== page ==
Do you think it would be helpful if procession not be understood in the sense of birth or generation, but in the sense of order or timing as to when they were revealed on earth?

    Gary, that’s a very relevant reference because it refers to the “Spirit of Christ”. I also found one from Gal. 4:6. So it doesn’t affect the argument but I think it supports the argument of the trinity being co-equal and co-eternal.

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  6. Kevin,

    I would agree with the Athanasian creed that “The Holy Spirit is of the Father and of the Son; neither made, nor created, nor begotten, but proceeding.”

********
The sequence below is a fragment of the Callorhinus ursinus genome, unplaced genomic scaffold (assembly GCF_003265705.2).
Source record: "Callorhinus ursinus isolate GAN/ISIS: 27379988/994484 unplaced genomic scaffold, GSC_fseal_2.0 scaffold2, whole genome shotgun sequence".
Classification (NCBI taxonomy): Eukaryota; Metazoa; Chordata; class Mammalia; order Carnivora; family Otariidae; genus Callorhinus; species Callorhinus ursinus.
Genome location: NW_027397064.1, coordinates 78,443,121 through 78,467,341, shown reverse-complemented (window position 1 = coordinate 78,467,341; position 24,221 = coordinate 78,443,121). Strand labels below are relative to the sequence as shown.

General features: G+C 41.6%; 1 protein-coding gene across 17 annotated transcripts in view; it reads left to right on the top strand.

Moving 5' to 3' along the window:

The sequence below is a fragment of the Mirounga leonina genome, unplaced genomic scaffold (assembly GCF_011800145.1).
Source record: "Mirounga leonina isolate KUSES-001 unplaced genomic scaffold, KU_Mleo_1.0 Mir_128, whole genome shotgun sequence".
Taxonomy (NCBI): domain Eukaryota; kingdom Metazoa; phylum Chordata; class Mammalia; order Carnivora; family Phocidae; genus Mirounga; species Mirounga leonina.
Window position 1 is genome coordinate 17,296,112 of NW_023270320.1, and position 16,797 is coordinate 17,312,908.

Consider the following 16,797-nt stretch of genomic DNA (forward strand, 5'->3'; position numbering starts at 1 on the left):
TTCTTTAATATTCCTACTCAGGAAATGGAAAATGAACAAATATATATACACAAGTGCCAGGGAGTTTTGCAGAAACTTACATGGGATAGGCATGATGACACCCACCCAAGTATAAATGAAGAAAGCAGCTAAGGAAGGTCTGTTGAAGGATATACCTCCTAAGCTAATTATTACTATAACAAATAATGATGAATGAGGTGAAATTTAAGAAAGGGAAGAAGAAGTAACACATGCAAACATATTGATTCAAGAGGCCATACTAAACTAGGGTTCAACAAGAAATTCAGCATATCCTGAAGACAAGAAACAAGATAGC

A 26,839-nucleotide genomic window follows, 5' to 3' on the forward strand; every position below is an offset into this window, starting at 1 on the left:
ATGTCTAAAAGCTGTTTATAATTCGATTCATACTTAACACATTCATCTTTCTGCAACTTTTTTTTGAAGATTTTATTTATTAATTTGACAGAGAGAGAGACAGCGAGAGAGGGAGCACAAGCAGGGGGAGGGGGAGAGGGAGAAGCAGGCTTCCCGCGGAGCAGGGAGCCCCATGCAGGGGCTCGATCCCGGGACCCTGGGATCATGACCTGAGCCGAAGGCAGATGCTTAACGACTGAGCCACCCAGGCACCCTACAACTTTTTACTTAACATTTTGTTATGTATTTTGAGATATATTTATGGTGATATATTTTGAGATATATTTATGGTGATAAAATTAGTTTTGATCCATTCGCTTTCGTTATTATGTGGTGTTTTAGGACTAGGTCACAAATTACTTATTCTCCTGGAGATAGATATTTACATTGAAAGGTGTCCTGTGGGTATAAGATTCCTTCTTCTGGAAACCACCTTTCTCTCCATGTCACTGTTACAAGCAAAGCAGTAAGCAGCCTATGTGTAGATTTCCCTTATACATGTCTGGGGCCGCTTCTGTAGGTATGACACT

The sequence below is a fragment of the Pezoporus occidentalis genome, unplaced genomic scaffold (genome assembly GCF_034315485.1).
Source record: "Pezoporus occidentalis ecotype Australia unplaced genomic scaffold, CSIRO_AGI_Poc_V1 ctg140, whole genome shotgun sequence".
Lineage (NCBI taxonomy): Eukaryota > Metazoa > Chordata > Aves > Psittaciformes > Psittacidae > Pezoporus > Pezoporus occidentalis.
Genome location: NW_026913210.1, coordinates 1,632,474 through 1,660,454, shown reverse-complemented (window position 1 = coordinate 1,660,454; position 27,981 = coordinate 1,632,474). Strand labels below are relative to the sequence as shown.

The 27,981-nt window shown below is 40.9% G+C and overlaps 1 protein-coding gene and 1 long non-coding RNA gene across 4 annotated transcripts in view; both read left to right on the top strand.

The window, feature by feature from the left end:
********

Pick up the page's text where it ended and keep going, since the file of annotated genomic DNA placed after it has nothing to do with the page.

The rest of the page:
If the economic trinity teaches us about the ontological then the Spirit must proceed from both the Father and the Son.

    I do like The Holy Trinity by Robert Letham.

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  7. Jeff, you found one more reference. Thanks. Praise God, it gives us confidence that we have a co-eternal trinitarian God.

    Richard, I’m not sure I understood when you said: “If the economic trinity teaches us about the ontological then the Spirit must proceed from both the Father and the Son.”

    It was too much of a mouthful for me to digest. I don’t believe we can possibly understand God fully in the sense of the immanent trinity. Even with our limited experience of the economic trinity, I feel that the immanent Trinity is so much bigger than what we are able to comprehend and experience. Therefore, out of this, I don’t see how we can derive that “the Spirit must proceed from both the Father and the Son”? Do I make any sense?

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  8. Kevin,